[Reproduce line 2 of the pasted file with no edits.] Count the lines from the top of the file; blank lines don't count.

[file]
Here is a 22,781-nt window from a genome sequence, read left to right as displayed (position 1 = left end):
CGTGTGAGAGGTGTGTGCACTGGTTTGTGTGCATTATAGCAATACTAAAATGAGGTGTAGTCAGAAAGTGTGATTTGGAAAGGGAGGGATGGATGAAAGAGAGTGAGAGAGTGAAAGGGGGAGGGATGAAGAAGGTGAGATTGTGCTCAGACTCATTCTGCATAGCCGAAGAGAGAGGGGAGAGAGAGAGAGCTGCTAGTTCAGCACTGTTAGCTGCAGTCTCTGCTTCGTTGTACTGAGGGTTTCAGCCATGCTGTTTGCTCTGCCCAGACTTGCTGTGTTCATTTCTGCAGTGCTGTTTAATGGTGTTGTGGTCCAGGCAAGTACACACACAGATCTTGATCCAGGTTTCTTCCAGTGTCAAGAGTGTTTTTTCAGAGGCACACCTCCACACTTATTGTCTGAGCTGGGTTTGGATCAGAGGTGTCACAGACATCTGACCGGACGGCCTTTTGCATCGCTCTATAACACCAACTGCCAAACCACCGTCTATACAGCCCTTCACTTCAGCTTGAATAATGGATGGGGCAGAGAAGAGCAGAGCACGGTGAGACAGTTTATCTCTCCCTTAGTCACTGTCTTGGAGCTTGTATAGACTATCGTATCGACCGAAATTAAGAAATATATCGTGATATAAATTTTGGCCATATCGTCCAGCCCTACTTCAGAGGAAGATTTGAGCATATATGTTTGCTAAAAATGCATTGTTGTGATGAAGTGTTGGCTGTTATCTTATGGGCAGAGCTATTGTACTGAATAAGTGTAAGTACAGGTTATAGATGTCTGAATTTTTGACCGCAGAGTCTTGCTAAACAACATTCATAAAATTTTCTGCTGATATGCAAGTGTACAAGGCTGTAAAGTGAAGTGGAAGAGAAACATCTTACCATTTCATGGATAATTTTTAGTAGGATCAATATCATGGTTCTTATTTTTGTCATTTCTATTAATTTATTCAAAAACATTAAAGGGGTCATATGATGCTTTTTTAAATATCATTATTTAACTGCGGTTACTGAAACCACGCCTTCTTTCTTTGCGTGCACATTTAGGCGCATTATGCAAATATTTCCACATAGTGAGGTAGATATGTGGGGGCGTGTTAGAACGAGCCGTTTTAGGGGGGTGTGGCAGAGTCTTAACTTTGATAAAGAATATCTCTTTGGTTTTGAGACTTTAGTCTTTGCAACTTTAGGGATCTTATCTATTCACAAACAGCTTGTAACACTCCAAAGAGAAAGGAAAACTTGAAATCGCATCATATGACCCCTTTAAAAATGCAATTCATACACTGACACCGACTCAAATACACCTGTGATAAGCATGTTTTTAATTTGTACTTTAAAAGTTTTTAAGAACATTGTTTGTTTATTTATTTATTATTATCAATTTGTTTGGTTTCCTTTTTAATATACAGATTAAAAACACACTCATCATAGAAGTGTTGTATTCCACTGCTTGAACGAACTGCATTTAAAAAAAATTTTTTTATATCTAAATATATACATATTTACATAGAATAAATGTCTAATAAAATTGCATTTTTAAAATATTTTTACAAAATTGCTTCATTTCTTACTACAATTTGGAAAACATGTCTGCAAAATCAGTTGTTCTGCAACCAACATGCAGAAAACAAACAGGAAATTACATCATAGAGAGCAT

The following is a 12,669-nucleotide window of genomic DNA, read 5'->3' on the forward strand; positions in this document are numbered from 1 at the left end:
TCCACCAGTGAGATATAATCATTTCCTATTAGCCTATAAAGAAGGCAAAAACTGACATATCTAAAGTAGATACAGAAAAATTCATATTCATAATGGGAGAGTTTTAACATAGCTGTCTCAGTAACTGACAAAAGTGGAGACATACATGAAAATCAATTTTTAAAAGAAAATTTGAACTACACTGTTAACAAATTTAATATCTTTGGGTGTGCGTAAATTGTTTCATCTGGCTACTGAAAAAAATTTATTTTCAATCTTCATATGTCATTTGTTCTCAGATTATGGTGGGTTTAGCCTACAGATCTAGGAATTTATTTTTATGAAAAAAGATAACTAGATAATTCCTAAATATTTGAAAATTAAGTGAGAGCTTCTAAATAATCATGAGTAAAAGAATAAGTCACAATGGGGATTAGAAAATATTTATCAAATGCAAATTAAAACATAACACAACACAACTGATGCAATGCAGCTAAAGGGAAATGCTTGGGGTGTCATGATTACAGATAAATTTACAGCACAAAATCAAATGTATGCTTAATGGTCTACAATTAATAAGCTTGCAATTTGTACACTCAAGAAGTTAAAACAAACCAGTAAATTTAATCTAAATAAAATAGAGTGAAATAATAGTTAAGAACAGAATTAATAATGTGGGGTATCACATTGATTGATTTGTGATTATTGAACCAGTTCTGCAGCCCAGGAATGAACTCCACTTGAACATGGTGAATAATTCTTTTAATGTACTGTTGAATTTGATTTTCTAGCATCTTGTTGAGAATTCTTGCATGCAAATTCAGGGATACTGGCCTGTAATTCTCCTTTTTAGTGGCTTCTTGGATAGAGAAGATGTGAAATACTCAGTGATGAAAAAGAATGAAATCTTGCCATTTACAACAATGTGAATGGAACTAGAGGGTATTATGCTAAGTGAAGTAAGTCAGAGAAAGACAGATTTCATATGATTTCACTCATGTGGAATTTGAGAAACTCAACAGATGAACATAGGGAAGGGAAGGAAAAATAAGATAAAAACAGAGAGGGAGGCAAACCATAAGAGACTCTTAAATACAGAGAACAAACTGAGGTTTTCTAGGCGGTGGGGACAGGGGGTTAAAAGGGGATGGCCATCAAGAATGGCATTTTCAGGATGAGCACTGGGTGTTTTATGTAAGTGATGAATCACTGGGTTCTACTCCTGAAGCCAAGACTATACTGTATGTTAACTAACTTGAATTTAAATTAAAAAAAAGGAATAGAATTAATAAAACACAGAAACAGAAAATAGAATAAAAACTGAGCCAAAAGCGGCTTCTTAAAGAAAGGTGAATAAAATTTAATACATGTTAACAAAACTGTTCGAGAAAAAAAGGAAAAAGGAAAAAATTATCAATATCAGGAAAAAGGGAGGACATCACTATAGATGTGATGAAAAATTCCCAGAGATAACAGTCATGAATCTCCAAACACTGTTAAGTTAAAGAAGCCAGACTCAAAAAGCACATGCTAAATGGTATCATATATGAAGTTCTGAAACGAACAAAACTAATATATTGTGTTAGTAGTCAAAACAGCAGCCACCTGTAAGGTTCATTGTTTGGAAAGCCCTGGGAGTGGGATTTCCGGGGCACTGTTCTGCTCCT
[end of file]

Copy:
CGTGTGAGAGGTGTGTGCACTGGTTTGTGTGCATTATAGCAATACTAAAATGAGGTGTAGTCAGAAAGTGTGATTTGGAAAGGGAGGGATGGATGAAAGAGAGTGAGAGAGTGAAAGGGGGAGGGATGAAGAAGGTGAGATTGTGCTCAGACTCATTCTGCATAGCCGAAGAGAGAGGGGAGAGAGAGAGAGCTGCTAGTTCAGCACTGTTAGCTGCAGTCTCTGCTTCGTTGTACTGAGGGTTTCAGCCATGCTGTTTGCTCTGCCCAGACTTGCTGTGTTCATTTCTGCAGTGCTGTTTAATGGTGTTGTGGTCCAGGCAAGTACACACACAGATCTTGATCCAGGTTTCTTCCAGTGTCAAGAGTGTTTTTTCAGAGGCACACCTCCACACTTATTGTCTGAGCTGGGTTTGGATCAGAGGTGTCACAGACATCTGACCGGACGGCCTTTTGCATCGCTCTATAACACCAACTGCCAAACCACCGTCTATACAGCCCTTCACTTCAGCTTGAATAATGGATGGGGCAGAGAAGAGCAGAGCACGGTGAGACAGTTTATCTCTCCCTTAGTCACTGTCTTGGAGCTTGTATAGACTATCGTATCGACCGAAATTAAGAAATATATCGTGATATAAATTTTGGCCATATCGTCCAGCCCTACTTCAGAGGAAGATTTGAGCATATATGTTTGCTAAAAATGCATTGTTGTGATGAAGTGTTGGCTGTTATCTTATGGGCAGAGCTATTGTACTGAATAAGTGTAAGTACAGGTTATAGATGTCTGAATTTTTGACCGCAGAGTCTTGCTAAACAACATTCATAAAATTTTCTGCTGATATGCAAGTGTACAAGGCTGTAAAGTGAAGTGGAAGAGAAACATCTTACCATTTCATGGATAATTTTTAGTAGGATCAATATCATGGTTCTTATTTTTGTCATTTCTATTAATTTATTCAAAAACATTAAAGGGGTCATATGATGCTTTTTTAAATATCATTATTTAACTGCGGTTACTGAAACCACGCCTTCTTTCTTTGCGTGCACATTTAGGCGCATTATGCAAATATTTCCACATAGTGAGGTAGATATGTGGGGGCGTGTTAGAACGAGCCGTTTTAGGGGGGTGTGGCAGAGTCTTAACTTTGATAAAGAATATCTCTTTGGTTTTGAGACTTTAGTCTTTGCAACTTTAGGGATCTTATCTATTCACAAACAGCTTGTAACACTCCAAAGAGAAAGGAAAACTTGAAATCGCATCATATGACCCCTTTAAAAATGCAATTCATACACTGACACCGACTCAAATACACCTGTGATAAGCATGTTTTTAATTTGTACTTTAAAAGTTTTTAAGAACATTGTTTGTTTATTTATTTATTATTATCAATTTGTTTGGTTTCCTTTTTAATATACAGATTAAAAACACACTCATCATAGAAGTGTTGTATTCCACTGCTTGAACGAACTGCATTTAAAAAAAATTTTTTTATATCTAAATATATACATATTTACATAGAATAAATGTCTAATAAAATTGCATTTTTAAAATATTTTTACAAAATTGCTTCATTTCTTACTACAATTTGGAAAACATGTCTGCAAAATCAGTTGTTCTGCAACCAACATGCAGAAAACAAACAGGAAATTACATCATAGAGAGCAT